Humans might be the only creatures on Earth with such unpredictable sleeping patterns. Some people rise every morning at the crack of dawn, while others of us struggle to drag ourselves out of bed by noon.
Night owl schedules aren't necessarily disordered, but their patterns can conflict with normal working hours, which may affect their ability to function in a world designed for early risers. Researchers are now exploring a gene mutation that could be responsible for changes in our natural clocks, one powerful enough to alter our very sleeping patterns. Here’s what they’ve found.
Our biological rhythms work on a 24-hour clock based on varying chemical signals inside our cells; different receptors respond to different types of triggers. Changes to the genes responsible for our sleep-wake cycle can make getting to bed at a reasonable hour difficult, though. A study recently published in Proceedings of the National Academy of Sciences sheds new light on the causes and effects.
Researchers found that a mutation that alters the “tail” of one gene can trigger delays in the body’s 24-hour clock. The gene CRY1 interacts with two “clock proteins” that regulate when we become tired and when we feel awake; these proteins are highly sensitive to blue and ultraviolet light, which can interfere with our sleep-wake cycles. Changes can confuse the body, lengthening its perception of the day and delaying sleep.
Normally, our cycles base themselves around our exposure to daylight, which triggers wakefulness as we're exposed to light. As that light exposure wanes later into the afternoons and evenings, we become sleepier. A mutation to the CRY1 gene appears to alter that process.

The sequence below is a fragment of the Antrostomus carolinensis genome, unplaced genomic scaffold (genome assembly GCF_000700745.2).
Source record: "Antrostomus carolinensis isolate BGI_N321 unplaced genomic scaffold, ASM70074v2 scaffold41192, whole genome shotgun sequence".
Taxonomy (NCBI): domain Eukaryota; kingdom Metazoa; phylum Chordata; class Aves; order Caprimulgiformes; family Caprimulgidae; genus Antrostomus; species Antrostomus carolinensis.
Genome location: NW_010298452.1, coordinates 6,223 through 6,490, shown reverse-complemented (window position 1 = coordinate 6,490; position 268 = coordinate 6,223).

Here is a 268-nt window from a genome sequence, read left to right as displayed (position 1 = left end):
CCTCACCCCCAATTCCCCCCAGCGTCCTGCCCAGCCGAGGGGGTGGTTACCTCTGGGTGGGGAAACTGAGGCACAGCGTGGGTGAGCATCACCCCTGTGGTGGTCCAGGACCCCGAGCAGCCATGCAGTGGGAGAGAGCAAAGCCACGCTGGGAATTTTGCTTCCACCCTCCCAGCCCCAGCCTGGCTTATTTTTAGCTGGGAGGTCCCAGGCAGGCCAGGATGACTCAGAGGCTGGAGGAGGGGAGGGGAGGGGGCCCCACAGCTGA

Science Daily reports that researchers are looking for ways to interfere with the effects of this mutation. Fixing that ever-later bedtime could someday be as easy as taking a pill. For now, focusing on good sleep hygiene and avoiding bright lights at night is the best we can do. Some people may need to resort to wearing dark sunglasses a couple of hours before bedtime to block out as much light as possible. Increasing light in the bedroom during the morning hours may also be helpful. But now that we have come closer to understanding why this phenomenon exists, we can start to hope for a way to control the effects.
Night owls might be common, but the practice of going to bed too late can be anything but healthy. Regardless of when we go to bed, we should aim for at least 7 hours of sleep each night, adjusting our schedules as needed to meet that requirement. And if people are giving you a hard time for being a night owl, at least know that it may not be your fault. Be sure to address any chronic issues with sleep type, length or quality with a qualified professional who may be able to offer additional help. It may not be your fault, but it's not entirely out of your hands, either. There is help if you need it.
Copyright 2021, Wellness.com